L. Rhodes


Forgiveness in the Republic

Kirstjen Nielsen did a terrible thing. If there is any truth to the reporting,1 she resisted doing so. Far from exculpating her, that suggests only that she was aware of the wrongness of what was being asked of her, and then did it all the same. She did it, denied it, defended it, and in the end, her transgressions failed to preserve for her the position she had hoped to save. The President wanted even worse than what she, who had already suspended her conscience so far, was willing to do, and so he forced his Secretary of Homeland Security to resign.

It may be, as Jeffrey Toobin has said, that she will forever be remembered as “the woman who put children in cages.” The example of previous executive branch officials, like Henry Kissinger or Oliver North, suggests that it may be easier to rehabilitate Nielsen’s reputation (which is not to say her conscience) than Toobin supposes. Almost as soon as news broke of her resignation, people began to talk about the conditions of forgiveness — as, indeed, they have with nearly every flunky to come out of the administration, even if only in the implicit form of a job offer. Some will be only too willing to grant it.

For most American citizens, as Danya Ruttenberg wrote on Twitter, the worst of Nielsen’s transgressions aren’t ours to forgive. Rabbi Ruttenberg was responding to questions about forgiveness in the context of Judaism, but the same principle must apply in any context where we hope to render the concept of forgiveness consistent.2 Properly speaking, you can only forgive the wrongs that have been done to you.

There is, as yet, no indication that Nielsen wants forgiveness, or is in any way repentant. Assuming her early reluctance stemmed from an awareness of wrong, she must recoil from the magnitude of what she has done. It is difficult to imagine how she could earn the forgiveness of families who were forcibly separated from one another for no better reason than to discourage migration, or of children who were caged, lost, shuffled about, neglected, abused, drugged, and experimented on. It is difficult to forgive a wrong you only faintly understand, and it will be decades before some of those children realize the full gravity of what was done to them.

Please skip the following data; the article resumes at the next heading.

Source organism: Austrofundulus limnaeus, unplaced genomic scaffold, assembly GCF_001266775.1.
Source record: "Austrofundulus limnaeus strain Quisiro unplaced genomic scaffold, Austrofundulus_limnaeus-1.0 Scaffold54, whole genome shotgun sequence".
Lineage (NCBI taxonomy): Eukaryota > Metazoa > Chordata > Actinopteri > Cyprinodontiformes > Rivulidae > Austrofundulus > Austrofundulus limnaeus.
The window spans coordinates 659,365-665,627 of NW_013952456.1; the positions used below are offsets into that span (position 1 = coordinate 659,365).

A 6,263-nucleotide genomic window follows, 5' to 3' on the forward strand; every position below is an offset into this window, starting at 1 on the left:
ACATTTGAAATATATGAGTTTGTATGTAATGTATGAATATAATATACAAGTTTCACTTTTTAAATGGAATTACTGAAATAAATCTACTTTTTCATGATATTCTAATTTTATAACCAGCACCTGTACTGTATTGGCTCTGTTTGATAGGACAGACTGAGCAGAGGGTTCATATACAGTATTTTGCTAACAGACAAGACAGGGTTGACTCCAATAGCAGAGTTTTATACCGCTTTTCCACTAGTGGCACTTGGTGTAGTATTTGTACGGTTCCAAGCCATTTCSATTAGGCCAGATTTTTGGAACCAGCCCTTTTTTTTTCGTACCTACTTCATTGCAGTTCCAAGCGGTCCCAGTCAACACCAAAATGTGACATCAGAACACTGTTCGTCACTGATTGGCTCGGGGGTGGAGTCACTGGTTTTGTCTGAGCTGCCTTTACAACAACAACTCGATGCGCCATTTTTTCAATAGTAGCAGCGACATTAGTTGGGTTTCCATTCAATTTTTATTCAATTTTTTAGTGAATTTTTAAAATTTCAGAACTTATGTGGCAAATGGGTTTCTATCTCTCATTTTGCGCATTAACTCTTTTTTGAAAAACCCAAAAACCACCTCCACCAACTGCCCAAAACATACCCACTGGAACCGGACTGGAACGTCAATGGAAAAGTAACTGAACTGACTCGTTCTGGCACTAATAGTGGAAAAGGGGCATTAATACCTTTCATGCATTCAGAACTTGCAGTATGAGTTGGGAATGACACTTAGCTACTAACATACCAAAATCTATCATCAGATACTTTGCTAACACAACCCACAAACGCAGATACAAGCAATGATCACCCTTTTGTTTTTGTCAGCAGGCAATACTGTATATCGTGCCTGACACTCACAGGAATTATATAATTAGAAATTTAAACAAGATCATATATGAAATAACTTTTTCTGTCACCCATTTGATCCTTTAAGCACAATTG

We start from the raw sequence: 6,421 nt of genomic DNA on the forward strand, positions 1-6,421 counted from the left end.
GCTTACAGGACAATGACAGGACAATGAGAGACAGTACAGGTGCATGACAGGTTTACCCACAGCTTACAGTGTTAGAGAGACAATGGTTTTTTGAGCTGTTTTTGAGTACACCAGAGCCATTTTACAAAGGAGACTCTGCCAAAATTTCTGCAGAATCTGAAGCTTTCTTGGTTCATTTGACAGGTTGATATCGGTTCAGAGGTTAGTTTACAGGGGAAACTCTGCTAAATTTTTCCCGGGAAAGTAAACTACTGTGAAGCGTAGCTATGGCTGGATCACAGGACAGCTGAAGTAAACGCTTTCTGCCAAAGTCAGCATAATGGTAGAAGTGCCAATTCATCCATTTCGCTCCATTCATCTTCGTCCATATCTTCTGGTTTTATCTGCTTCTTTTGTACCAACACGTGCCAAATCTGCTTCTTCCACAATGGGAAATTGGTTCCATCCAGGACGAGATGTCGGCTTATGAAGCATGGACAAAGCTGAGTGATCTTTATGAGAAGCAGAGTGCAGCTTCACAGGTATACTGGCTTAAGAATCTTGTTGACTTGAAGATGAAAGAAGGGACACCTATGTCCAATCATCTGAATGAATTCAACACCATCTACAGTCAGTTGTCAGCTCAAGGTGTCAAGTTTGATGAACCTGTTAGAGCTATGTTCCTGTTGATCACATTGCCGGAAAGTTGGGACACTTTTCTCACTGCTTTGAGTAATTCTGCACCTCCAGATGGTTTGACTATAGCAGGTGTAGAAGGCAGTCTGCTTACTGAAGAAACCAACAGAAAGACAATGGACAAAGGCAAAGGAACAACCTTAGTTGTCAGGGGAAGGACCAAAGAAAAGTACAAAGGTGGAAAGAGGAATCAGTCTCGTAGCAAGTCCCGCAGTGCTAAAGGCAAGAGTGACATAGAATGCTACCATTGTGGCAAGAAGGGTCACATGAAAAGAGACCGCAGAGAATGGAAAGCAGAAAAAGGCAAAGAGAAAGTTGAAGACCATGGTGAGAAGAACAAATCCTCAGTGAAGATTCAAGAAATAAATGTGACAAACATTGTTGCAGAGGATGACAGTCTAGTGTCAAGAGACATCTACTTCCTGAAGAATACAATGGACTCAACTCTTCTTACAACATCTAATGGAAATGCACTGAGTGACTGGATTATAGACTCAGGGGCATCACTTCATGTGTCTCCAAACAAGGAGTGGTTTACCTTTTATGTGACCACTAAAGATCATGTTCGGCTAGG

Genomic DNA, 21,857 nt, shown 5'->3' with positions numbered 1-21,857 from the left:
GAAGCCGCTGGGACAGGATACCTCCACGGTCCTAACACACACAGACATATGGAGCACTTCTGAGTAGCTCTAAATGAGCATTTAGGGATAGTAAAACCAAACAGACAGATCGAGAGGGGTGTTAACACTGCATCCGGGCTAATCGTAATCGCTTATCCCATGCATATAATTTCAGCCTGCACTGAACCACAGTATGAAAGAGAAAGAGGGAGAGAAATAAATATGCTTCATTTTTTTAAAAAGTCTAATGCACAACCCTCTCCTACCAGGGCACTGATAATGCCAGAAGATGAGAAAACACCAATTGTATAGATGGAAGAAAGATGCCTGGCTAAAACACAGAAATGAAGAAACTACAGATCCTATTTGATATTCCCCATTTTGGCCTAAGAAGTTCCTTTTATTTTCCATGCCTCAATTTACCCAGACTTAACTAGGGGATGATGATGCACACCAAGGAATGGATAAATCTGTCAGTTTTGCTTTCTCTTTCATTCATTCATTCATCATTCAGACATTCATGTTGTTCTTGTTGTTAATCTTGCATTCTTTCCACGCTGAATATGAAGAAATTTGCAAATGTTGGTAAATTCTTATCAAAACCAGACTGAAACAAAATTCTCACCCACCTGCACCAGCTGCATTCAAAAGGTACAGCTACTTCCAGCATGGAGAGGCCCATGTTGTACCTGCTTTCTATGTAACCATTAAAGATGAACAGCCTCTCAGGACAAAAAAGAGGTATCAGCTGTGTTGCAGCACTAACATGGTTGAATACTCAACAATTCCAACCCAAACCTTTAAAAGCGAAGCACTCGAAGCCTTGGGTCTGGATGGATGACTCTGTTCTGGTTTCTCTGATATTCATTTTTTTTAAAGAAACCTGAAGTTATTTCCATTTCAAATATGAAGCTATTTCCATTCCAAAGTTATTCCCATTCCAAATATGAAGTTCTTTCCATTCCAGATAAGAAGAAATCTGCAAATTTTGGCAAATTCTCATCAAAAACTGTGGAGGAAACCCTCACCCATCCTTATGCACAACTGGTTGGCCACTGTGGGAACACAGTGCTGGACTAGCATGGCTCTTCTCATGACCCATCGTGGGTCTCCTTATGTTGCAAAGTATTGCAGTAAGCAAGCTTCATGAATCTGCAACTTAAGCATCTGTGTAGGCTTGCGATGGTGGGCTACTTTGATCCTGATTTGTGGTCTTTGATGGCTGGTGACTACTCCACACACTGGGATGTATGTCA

Nielsen’s transgression against the American people is slight by contrast. She has wronged us nonetheless. As the head of an executive office, her job was to act in our name. By signing off on the policy, she involved each of us (some willingly, but many of us against the dictates of our own consciences) in the inhumanities committed against its victims. Even if she never receives it from the direct victims of “family separation,” some measure of forgiveness will still be available to her by the grace of the Republic.

But for those who feel impelled to forgive Nielsen on that count, there is a double bind. We have a responsibility — she has, through her policy, imposed a responsibility upon us — to her victims. The nature of social forgiveness is inevitably complicated by the indirectness of our relations to one another, and a republic is, above all, a social form of governance.3 It draws its power from the consent of the governed, and so the governed inherit some measure of responsibility for the use of that power. We bear its wrongs in much the same measure that we enjoy its rights. Her wrong is, in part, our wrong as well, and people who forgive themselves for the wrong they’ve done others seek to grant themselves impunity for wrongdoing.